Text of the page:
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Laurent Mucchielli, « Sociology of Deviance and Criminology in France : History and Controversies »

par Sylvie Chiousse - publié le , mis à jour le

The American Sociologist, 2017
p. 1–21

Abstract
This article investigates the peculiar history of sociology of deviance and criminology in France, from the end of the 19th until now. In the 1880s, the criminal questions invade the intellectual debate. I show how sociology (Gabriel Tarde and the Durkheimians) was largely built against biomedical determinisms. Then, the criminal question has conducted doctors and lawyers to join forces in the first half of the 20th century in order to develop the first criminological institutions, or “criminal sciences.” In the 1950s and 1960s, Jean Pinatel would try to elaborate a synthesis out of this but he would fail to institutionalize a criminological discipline. Yet, from the 1970s, sociology of deviance has known a rennaissance in the scientific field, partly because of the influence of American sociology of deviance and British critical criminology. Since then, the social sciences are the first producers of scientific knowledge about the criminal phenomena, the criminal justice system (police, justice), and about the public policies of security and prevention. However, between 2007 and 2012, in a political context of neo-conservatism, the need to institutionalize the criminological discipline in France led to a controversy.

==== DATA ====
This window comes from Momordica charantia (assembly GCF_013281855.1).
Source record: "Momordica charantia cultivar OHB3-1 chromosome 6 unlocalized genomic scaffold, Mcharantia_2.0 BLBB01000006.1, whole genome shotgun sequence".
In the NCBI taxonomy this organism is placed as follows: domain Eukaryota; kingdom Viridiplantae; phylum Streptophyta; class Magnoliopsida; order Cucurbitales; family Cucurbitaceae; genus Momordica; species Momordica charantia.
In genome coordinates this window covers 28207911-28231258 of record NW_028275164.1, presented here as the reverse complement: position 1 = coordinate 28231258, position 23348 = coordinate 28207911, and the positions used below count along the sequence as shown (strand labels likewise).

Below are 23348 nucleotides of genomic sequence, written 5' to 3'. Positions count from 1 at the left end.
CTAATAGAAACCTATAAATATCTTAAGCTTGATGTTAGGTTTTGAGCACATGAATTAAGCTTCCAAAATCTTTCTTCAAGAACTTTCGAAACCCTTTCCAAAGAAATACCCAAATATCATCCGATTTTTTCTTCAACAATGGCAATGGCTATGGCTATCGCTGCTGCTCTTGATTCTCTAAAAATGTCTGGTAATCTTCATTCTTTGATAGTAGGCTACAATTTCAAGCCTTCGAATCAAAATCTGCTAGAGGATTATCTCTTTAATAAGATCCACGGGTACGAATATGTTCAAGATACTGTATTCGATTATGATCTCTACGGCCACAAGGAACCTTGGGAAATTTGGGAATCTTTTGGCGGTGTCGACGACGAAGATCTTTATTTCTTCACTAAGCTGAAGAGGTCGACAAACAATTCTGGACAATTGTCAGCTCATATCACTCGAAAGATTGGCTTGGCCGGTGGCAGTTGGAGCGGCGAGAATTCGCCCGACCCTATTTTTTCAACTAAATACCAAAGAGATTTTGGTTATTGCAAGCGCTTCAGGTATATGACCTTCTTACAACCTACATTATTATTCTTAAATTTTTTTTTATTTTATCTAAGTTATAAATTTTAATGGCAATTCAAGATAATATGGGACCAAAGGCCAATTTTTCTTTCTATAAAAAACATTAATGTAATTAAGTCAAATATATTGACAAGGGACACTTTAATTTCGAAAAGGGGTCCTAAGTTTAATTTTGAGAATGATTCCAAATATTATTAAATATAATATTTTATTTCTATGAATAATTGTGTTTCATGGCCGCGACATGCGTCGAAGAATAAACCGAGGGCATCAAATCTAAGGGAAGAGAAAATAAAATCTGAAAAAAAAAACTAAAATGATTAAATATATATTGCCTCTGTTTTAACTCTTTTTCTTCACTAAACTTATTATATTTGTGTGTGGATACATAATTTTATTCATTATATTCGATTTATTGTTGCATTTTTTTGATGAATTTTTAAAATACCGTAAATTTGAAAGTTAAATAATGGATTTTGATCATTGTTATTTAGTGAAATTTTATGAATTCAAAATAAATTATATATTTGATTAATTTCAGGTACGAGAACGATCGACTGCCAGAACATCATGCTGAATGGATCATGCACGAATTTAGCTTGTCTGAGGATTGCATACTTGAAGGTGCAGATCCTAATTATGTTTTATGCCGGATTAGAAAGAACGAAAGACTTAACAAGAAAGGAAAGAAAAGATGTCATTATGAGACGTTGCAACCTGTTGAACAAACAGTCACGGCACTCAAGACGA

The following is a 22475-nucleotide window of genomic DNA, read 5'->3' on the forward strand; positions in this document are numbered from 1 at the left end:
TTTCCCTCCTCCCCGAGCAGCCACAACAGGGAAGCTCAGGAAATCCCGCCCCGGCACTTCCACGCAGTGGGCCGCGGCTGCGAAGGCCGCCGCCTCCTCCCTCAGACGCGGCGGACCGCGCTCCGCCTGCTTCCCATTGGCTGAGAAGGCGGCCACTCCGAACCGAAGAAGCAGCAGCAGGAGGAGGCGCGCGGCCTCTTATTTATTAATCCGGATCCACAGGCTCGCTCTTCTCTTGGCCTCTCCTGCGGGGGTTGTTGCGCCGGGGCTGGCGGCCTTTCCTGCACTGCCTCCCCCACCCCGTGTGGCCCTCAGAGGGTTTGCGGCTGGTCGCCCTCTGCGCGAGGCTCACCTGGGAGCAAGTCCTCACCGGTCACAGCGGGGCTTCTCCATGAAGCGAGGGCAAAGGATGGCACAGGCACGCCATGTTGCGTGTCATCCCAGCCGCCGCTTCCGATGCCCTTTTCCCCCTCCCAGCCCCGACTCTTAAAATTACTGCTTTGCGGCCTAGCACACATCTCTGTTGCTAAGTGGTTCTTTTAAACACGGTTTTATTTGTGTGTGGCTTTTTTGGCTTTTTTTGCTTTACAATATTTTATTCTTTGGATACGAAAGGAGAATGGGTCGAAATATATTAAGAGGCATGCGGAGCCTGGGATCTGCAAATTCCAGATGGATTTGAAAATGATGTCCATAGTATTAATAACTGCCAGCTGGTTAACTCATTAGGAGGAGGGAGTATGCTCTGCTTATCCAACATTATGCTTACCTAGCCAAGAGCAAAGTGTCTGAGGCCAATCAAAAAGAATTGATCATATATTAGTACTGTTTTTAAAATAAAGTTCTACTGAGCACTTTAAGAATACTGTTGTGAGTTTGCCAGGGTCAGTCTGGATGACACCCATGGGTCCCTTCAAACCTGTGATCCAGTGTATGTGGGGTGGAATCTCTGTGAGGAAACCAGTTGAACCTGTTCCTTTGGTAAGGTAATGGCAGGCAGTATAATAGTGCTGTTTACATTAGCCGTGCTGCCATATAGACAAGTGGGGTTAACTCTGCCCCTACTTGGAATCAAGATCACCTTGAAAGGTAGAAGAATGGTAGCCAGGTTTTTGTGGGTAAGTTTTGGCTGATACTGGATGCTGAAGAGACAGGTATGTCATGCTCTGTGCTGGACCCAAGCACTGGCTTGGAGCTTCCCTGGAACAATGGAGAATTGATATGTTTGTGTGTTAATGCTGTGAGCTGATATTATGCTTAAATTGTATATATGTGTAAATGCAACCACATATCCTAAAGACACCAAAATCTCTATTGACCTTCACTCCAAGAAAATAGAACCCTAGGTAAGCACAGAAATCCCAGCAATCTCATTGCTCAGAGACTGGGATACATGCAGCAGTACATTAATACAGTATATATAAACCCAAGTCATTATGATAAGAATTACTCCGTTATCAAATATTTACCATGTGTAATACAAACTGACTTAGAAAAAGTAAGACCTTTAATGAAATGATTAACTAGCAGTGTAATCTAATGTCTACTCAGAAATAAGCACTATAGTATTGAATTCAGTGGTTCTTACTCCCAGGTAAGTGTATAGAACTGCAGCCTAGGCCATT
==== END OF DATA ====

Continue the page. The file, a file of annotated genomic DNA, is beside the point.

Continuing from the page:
Keywords
Sociology of deviance Criminology History of science Security policies Institutionalization Controversy Law and order ideology